Wolfowitz und die Weltbank in der Enge

Werden die Probleme des Weltbankpräsidenten Paul Wolfowitz endlich wirkliche Veränderungen in der Weltbank auslösen? Bedeutet dies endgültig das Ende des veralteten Brauchs, nach dem der Präsident der Vereinigten Staaten im Alleingang das Oberhaupt der wichtigsten Entwicklungshilfeorganisation der Welt ernennt.

Wolfowitz, dem eine außergewöhnliche Rüge des Ministerausschusses der Bank und die offene Revolte seines Personals bevorstehen, hat die schwache Hoffnung, sich noch angeschlagen durch seine letzten drei Amtsjahre zu retten. Der derzeitige Aufruhr gilt dem übertrieben großzügigen Gehalts- und Beförderungspaket, das Wolfowitz seiner Freundin 2005 als Entschädigung dafür genehmigte, dass sie die Bank verlassen musste, um für seine Ankunft dort Platz zu machen. Zumal die Bank derzeit hohe Verwaltungsstandards als Schlüssel für Entwicklung betont, haben die jüngsten Enthüllungen zu den Details dieses Arrangements der Glaubwürdigkeit der Bank einen ernsthaften Schlag versetzt.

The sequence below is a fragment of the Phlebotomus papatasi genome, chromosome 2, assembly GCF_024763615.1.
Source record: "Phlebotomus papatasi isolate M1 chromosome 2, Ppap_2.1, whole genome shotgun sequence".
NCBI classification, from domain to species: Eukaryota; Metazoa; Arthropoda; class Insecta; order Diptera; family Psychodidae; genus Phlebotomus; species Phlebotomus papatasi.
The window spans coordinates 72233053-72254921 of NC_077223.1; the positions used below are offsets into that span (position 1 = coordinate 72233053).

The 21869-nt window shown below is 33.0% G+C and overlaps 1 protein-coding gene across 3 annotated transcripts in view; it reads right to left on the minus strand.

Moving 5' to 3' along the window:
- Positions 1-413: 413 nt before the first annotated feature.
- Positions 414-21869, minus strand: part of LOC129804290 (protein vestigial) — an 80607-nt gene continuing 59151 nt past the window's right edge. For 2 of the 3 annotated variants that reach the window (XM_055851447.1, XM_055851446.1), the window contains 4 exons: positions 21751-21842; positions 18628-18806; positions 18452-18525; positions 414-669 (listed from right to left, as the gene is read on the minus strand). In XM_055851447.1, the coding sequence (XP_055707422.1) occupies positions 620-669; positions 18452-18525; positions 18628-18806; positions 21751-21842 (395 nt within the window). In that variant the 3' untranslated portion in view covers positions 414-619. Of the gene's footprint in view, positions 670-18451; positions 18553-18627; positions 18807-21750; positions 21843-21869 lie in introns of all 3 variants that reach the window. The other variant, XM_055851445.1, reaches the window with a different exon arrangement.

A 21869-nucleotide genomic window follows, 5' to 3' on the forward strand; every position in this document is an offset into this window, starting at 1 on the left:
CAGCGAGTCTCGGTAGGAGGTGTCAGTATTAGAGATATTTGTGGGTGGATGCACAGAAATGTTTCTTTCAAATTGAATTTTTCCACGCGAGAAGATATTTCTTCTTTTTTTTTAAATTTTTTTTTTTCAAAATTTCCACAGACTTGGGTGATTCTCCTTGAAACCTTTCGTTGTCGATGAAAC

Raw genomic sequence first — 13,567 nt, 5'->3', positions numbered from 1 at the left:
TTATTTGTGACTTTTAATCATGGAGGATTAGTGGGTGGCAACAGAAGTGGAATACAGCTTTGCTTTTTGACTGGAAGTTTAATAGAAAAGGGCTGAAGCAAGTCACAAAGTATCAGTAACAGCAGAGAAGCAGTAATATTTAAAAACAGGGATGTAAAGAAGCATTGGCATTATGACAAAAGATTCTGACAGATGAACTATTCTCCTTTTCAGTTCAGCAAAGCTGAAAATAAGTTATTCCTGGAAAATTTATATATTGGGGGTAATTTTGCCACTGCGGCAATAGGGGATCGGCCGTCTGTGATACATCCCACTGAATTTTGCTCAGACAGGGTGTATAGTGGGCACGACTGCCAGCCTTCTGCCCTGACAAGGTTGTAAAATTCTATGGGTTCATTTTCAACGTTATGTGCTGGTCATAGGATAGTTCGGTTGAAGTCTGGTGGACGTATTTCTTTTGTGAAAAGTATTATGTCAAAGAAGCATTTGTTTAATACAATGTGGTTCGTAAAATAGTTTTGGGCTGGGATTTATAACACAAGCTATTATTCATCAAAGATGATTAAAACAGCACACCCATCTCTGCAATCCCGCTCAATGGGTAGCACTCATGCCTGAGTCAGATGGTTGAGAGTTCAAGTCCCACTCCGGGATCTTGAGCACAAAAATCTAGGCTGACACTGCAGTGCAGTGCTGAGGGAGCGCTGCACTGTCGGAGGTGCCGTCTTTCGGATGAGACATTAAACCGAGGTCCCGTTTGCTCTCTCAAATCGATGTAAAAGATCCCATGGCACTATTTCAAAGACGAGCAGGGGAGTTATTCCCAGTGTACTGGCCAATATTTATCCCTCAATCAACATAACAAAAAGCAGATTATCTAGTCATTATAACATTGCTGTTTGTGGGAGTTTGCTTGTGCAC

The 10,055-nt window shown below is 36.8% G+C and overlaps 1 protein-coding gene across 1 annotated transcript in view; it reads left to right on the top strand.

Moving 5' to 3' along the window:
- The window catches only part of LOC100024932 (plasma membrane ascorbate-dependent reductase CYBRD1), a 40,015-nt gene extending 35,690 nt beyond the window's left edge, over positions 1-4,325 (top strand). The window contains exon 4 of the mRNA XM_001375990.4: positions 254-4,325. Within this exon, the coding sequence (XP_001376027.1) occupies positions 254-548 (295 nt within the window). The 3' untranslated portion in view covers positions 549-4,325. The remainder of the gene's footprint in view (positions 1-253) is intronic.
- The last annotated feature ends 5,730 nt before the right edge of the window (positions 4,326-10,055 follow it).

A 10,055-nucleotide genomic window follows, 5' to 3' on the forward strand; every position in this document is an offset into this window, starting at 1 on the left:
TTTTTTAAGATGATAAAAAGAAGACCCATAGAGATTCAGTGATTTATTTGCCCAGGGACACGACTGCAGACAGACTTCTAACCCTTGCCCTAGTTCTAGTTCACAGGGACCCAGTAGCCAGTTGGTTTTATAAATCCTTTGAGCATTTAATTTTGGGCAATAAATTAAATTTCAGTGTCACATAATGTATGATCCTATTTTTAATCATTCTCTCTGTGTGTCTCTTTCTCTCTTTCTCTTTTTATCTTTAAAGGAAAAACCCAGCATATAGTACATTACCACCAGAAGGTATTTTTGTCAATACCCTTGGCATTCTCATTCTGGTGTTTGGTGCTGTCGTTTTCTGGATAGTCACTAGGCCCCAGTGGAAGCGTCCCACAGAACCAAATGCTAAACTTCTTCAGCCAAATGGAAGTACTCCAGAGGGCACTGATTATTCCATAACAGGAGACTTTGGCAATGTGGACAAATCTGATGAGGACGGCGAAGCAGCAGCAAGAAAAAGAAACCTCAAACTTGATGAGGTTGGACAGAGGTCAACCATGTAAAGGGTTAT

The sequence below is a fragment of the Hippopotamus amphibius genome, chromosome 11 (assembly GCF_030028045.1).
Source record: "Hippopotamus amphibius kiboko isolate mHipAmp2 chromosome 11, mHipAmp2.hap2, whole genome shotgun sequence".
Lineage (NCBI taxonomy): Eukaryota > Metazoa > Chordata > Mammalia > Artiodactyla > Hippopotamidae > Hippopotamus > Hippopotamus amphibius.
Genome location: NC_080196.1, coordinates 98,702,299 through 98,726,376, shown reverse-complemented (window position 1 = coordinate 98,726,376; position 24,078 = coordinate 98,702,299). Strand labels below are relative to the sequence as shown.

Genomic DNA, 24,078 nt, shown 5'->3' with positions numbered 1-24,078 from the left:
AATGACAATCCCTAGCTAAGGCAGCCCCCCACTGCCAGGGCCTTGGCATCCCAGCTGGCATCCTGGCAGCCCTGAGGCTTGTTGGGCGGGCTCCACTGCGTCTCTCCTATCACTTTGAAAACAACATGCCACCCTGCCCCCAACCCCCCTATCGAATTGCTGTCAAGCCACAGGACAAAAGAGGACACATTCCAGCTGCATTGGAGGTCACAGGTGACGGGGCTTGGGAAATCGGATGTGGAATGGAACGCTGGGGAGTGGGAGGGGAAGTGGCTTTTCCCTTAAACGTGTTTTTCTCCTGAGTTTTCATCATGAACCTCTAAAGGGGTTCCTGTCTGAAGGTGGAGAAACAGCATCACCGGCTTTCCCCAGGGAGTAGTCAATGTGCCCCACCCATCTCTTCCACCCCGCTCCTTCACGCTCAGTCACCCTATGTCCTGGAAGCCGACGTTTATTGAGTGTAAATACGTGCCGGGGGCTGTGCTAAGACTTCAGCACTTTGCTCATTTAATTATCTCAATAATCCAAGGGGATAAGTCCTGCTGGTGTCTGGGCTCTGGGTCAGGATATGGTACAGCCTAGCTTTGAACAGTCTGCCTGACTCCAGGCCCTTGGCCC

Doch selbst wenn Wolfowitz am Ende zum Rücktritt gezwungen wird, ist nichts gewonnen, wenn US-Präsident George W. Bush kurzerhand seinen Nachfolger aussuchen darf, wie es die US-Präsidenten seit der Gründung der Bank nach dem Zweiten Weltkrieg getan haben. Stattdessen sollte der Chef der Weltbank in einem offenen und transparenten Verfahren ausgewählt werden, mit dem Ziel, den am besten qualifizierten Kandidaten auszusuchen, egal ob aus den USA, Europa oder den Entwicklungsländern.

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